George Mason University

 

Mason Nanotechnology Initiative

     
     
Picture of Danial Anderson

 

Daniel M. Anderson

Email: danders1-at-gmu.edu

Assistant Professor of Mathematics
Department of Mathematical Sciences
College of Science


        I am interested in developing mathematical modeling and scientific computing techniques to study problems arising in nanoscience and nanotechnology that involve fluid dynamics. Particular topics may involve capillary phenomena occuring during the spreading of micro- and nano-scale fluid droplets on solid substrates, fluid flow through nano-scale porous media, and flows in microchannels.

     

     
Picture of Barney Bishop

 

Barney Bishop

Email: bbishop1-at-gmu.edu

Assistant Professor of Chemistry and Biochemistry
Department of Chemistry and Biochemistry
College of Science


        The proliferation of antibiotic resistant bacteria represents a significant risk to human health. Natural selection has evolved mechanisms by which higher organisms utilize biomolecules such as peptides to neutralize potential invading pathogens. These molecules provide models for understanding how to combat infection under physiological conditions. I am interested in employing protein/peptide design and nanoengineering principles in order to investigate these antimicrobial peptides and develop novel therapeutic strategies and technologies at the nanoscale.

     

Picture of Estela Blaisten

 

Estela Blaisten-Barojas

Email: blaisten-at-gmu.edu

Director of Computational Materials Science Center
Professor of Computational Physics
Computational and Data Sciences Department
College of Science


         Clusters of atoms and molecules display structural and dynamical properies that are in the nanometer and nanosecond length and time scales.  For that reason the study of their electronic, thermodynamic, and structural properties is of importance in several processes leading to the design of new devices in nanelectronics, optics, ceramics, aerogels, just to mention a few.  We have contibuted to undertand several of these processes with studies in which we simulate the cluster dynamics at the atomic level.  To achieve that we develop novel interaction models to represent the intermolecular forces between atoms of metallic clusters and of several molecular clusters such as conducting polymers, silica and calcite.  Publications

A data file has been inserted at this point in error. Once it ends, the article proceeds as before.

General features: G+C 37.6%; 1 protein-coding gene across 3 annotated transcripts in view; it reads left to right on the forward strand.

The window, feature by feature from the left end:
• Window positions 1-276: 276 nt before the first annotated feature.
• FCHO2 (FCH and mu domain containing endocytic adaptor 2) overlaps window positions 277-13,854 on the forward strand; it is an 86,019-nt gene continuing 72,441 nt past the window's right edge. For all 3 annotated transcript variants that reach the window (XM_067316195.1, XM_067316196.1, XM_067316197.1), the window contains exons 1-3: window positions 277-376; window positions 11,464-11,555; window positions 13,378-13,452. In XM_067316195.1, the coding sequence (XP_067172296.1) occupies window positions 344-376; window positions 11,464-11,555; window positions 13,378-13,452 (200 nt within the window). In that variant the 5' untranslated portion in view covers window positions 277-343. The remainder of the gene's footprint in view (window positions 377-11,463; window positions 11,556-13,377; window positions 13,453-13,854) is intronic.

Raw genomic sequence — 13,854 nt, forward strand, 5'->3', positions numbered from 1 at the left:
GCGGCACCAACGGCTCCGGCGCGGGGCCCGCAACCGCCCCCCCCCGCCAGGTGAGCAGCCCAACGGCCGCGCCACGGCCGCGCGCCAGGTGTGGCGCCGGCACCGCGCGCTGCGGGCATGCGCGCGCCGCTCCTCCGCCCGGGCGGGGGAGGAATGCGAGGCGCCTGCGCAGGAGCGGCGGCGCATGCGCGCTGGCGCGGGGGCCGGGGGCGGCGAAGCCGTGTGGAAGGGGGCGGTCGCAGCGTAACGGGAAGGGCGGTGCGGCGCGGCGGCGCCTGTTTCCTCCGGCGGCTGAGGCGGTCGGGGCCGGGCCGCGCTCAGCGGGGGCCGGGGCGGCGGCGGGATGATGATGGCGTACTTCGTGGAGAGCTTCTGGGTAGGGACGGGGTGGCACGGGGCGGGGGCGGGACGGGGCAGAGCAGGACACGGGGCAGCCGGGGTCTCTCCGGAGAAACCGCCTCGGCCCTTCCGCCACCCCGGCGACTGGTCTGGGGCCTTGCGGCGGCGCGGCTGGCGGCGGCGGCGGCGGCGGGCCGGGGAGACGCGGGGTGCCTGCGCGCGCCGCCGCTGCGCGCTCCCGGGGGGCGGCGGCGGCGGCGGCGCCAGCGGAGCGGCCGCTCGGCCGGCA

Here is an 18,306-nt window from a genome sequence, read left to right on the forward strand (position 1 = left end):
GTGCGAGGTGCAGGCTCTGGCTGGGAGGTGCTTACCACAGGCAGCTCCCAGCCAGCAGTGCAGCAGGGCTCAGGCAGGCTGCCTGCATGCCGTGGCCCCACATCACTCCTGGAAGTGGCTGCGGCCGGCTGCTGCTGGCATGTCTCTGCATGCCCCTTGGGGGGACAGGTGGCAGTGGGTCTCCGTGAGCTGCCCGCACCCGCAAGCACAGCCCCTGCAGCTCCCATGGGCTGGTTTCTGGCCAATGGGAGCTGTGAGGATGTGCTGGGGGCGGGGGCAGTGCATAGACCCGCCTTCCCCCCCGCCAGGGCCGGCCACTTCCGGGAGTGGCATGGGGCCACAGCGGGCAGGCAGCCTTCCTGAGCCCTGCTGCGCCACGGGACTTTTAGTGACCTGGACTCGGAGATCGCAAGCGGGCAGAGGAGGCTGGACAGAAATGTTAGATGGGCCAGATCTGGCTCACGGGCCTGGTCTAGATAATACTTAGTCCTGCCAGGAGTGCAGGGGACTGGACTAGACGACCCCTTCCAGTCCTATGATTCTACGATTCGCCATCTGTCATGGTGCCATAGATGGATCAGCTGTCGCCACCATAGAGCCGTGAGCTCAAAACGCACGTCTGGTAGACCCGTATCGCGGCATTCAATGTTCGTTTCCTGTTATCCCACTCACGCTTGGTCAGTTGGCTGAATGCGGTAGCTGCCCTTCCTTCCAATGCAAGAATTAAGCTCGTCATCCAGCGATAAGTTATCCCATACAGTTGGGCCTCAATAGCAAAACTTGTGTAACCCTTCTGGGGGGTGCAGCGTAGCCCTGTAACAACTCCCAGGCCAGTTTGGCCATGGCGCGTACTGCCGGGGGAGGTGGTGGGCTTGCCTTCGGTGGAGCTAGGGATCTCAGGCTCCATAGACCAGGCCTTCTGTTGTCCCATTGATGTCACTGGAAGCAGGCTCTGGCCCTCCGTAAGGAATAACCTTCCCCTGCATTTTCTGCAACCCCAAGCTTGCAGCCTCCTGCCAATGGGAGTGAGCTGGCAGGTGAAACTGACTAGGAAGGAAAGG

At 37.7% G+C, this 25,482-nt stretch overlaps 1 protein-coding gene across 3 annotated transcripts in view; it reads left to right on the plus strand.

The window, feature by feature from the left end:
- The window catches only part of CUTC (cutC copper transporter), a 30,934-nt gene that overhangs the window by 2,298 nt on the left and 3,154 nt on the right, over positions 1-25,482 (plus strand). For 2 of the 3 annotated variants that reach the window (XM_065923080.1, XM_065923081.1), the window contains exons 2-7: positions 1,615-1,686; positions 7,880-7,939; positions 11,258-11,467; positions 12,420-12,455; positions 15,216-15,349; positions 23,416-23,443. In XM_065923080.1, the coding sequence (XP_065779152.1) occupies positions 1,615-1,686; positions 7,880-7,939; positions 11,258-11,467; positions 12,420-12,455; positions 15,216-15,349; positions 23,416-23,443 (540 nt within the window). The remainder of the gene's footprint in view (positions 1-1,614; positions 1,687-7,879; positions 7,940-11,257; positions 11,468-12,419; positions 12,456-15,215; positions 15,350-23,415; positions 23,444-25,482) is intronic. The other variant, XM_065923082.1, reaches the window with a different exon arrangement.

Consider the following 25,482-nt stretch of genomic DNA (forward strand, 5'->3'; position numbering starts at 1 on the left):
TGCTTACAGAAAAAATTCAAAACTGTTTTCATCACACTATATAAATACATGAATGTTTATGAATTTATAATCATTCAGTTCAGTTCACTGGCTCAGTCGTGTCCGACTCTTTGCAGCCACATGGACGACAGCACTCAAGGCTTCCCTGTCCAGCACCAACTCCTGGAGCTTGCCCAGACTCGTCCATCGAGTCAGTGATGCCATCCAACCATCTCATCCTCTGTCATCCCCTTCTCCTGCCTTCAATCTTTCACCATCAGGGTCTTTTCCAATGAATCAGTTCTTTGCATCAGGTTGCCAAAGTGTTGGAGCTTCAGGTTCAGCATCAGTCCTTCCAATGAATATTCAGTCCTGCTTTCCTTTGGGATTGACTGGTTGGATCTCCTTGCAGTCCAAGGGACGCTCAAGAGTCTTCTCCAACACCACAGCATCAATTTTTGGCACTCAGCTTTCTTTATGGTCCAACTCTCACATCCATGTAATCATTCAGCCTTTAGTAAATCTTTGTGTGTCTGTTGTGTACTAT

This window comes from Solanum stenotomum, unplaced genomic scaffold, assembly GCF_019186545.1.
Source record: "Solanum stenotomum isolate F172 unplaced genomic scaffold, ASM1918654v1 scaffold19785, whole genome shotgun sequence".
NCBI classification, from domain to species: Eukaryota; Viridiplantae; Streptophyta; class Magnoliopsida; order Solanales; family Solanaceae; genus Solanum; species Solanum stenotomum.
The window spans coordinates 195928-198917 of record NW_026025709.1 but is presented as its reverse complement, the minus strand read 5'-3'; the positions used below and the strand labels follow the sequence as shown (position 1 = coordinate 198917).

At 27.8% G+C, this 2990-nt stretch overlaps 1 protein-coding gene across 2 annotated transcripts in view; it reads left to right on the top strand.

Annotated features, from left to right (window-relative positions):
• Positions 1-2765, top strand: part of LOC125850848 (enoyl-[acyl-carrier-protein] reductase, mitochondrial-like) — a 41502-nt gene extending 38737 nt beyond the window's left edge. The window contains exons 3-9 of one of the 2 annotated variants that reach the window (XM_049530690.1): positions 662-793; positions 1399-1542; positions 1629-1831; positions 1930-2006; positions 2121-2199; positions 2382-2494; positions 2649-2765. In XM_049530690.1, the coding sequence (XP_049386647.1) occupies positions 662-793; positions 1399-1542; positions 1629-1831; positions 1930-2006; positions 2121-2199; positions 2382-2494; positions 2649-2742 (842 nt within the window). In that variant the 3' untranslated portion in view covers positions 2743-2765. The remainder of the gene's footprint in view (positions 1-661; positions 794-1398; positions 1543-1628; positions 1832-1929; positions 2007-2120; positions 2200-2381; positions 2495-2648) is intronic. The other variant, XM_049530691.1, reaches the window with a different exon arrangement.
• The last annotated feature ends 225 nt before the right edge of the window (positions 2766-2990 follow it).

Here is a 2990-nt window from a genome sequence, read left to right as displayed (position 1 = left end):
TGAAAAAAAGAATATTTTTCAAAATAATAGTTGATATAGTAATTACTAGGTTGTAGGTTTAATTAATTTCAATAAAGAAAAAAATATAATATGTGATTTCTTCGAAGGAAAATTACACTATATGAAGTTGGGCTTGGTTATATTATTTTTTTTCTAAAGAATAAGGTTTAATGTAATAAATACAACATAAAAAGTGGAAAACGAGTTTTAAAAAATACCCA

Picture of Felix Buot
 

Felix A. Buot

Email: fbuot-at-gmu.edu

Research Professor
Computational Materials Science Center
College of Science


        My research interest centers on quantum transport physics, theory, modeling, and simulation. My research resulted in the quantum superfield theoretical formulation of nonequilibrium many-body physics, pioneered the lattice Weyl transformation techniques, and their application to nanoelectronic, optoelectronic and nano-optical devices. While at NRL, my group pioneered the time-dependent numerical simulation of the quantum distribution-function transport equation of resonant tunneling devices, which exhibit various novel nonlinear quantum effects applicable to information processing, communication, and sensor applications.

     

 

Maria Emilianenko

Email: memelian-at-gmu.edu

Assistant Professor
Department of Mathematical Sciences
College of Science


        My research is in the area of applied mathematics with main focus on scientific computing and development of efficient models and numerical algorithms. In particular, I'm interested in developing predictive models for microstructure evolution in polycrystalline materials, such as metals, ceramics or semiconductors, which play important role in modern nanotechnology and other engineering applications. While the structure of these materials is determined by microscopic properties, the interplay between these elements determines macroscopic behavior. Analysis, modeling and simulation of these complex multiscale phenomena is performed with the help of the tools ranging from the theory of PDEs, statistical physics to stochastic analysis and probability theory as well as various simulation techniques. Other directions of research include design of fast new algorithms for quantization and clustering with the use of the concepts like centroidal Voronoi tessellations, optimization of phase diagrams calculation for complex multicomponent materials and mathematical models in biology.

     

 

Rajesh Ganesan

Email: rganesan-at-gmu.edu

Assistant Professor
Volgeneau School of Engineering
Systems Engineering & Operations Research Department


         Dr. Rajesh Ganesan's research interests include real time process monitoring and control of nanomachining processes. The research uses wavelet based multiscale statistical analysis approach to monitoring and control of nanoscale processes. Applications in Chemical Mechanical Planarization (CMP), a key step in silicon wafer manufacturing, are being researched. Some of his published work includes wavelet based identification of delamination defect in CMP using nonstationary acoustic emission signal, and accurate end point detection in CMP using wavelet analysis and sequential probability ratio test (SPRT). Currently, research is ongoing to develop process control algorithms for the CMP processes.

 

 

Igor Griva

Email: igriva-at-gmu.edu

Assistant Professor
Department of Mathematical Sciences
College of Science